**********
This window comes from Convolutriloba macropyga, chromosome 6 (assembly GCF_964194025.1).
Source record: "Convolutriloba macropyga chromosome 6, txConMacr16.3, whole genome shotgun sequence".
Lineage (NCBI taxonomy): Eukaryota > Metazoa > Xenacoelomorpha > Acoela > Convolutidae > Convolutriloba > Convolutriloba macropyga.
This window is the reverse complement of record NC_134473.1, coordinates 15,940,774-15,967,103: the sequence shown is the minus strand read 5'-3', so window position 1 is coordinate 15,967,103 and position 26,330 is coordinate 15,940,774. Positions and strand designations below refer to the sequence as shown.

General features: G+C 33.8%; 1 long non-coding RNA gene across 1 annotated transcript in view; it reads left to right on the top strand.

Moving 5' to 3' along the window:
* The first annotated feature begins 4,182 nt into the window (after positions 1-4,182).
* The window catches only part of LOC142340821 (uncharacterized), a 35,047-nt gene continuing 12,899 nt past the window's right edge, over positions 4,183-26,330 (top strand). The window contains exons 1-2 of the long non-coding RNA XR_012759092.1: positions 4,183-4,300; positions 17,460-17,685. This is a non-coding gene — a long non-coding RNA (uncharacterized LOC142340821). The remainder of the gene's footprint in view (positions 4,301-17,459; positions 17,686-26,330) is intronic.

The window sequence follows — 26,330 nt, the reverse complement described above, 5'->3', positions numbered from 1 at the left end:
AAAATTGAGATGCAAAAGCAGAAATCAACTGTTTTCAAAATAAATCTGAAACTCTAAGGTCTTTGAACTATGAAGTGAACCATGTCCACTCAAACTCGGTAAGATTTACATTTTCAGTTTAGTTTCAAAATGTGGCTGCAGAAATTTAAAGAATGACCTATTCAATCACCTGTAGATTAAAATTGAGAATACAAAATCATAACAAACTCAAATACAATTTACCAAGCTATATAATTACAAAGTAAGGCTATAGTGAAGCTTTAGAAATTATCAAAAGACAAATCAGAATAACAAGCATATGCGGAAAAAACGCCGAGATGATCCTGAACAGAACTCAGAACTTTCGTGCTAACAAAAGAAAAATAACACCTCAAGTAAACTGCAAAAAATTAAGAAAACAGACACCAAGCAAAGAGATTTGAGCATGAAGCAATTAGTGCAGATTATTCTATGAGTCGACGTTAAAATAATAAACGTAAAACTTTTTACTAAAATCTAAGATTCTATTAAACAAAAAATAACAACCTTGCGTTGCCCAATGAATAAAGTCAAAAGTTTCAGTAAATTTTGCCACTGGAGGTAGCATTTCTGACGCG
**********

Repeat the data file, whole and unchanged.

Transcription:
This window comes from Convolutriloba macropyga, chromosome 6 (assembly GCF_964194025.1).
Source record: "Convolutriloba macropyga chromosome 6, txConMacr16.3, whole genome shotgun sequence".
Lineage (NCBI taxonomy): Eukaryota > Metazoa > Xenacoelomorpha > Acoela > Convolutidae > Convolutriloba > Convolutriloba macropyga.
This window is the reverse complement of record NC_134473.1, coordinates 15,940,774-15,967,103: the sequence shown is the minus strand read 5'-3', so window position 1 is coordinate 15,967,103 and position 26,330 is coordinate 15,940,774. Positions and strand designations below refer to the sequence as shown.

General features: G+C 33.8%; 1 long non-coding RNA gene across 1 annotated transcript in view; it reads left to right on the top strand.

Moving 5' to 3' along the window:
* The first annotated feature begins 4,182 nt into the window (after positions 1-4,182).
* The window catches only part of LOC142340821 (uncharacterized), a 35,047-nt gene continuing 12,899 nt past the window's right edge, over positions 4,183-26,330 (top strand). The window contains exons 1-2 of the long non-coding RNA XR_012759092.1: positions 4,183-4,300; positions 17,460-17,685. This is a non-coding gene — a long non-coding RNA (uncharacterized LOC142340821). The remainder of the gene's footprint in view (positions 4,301-17,459; positions 17,686-26,330) is intronic.

The window sequence follows — 26,330 nt, the reverse complement described above, 5'->3', positions numbered from 1 at the left end:
AAAATTGAGATGCAAAAGCAGAAATCAACTGTTTTCAAAATAAATCTGAAACTCTAAGGTCTTTGAACTATGAAGTGAACCATGTCCACTCAAACTCGGTAAGATTTACATTTTCAGTTTAGTTTCAAAATGTGGCTGCAGAAATTTAAAGAATGACCTATTCAATCACCTGTAGATTAAAATTGAGAATACAAAATCATAACAAACTCAAATACAATTTACCAAGCTATATAATTACAAAGTAAGGCTATAGTGAAGCTTTAGAAATTATCAAAAGACAAATCAGAATAACAAGCATATGCGGAAAAAACGCCGAGATGATCCTGAACAGAACTCAGAACTTTCGTGCTAACAAAAGAAAAATAACACCTCAAGTAAACTGCAAAAAATTAAGAAAACAGACACCAAGCAAAGAGATTTGAGCATGAAGCAATTAGTGCAGATTATTCTATGAGTCGACGTTAAAATAATAAACGTAAAACTTTTTACTAAAATCTAAGATTCTATTAAACAAAAAATAACAACCTTGCGTTGCCCAATGAATAAAGTCAAAAGTTTCAGTAAATTTTGCCACTGGAGGTAGCATTTCTGACGCG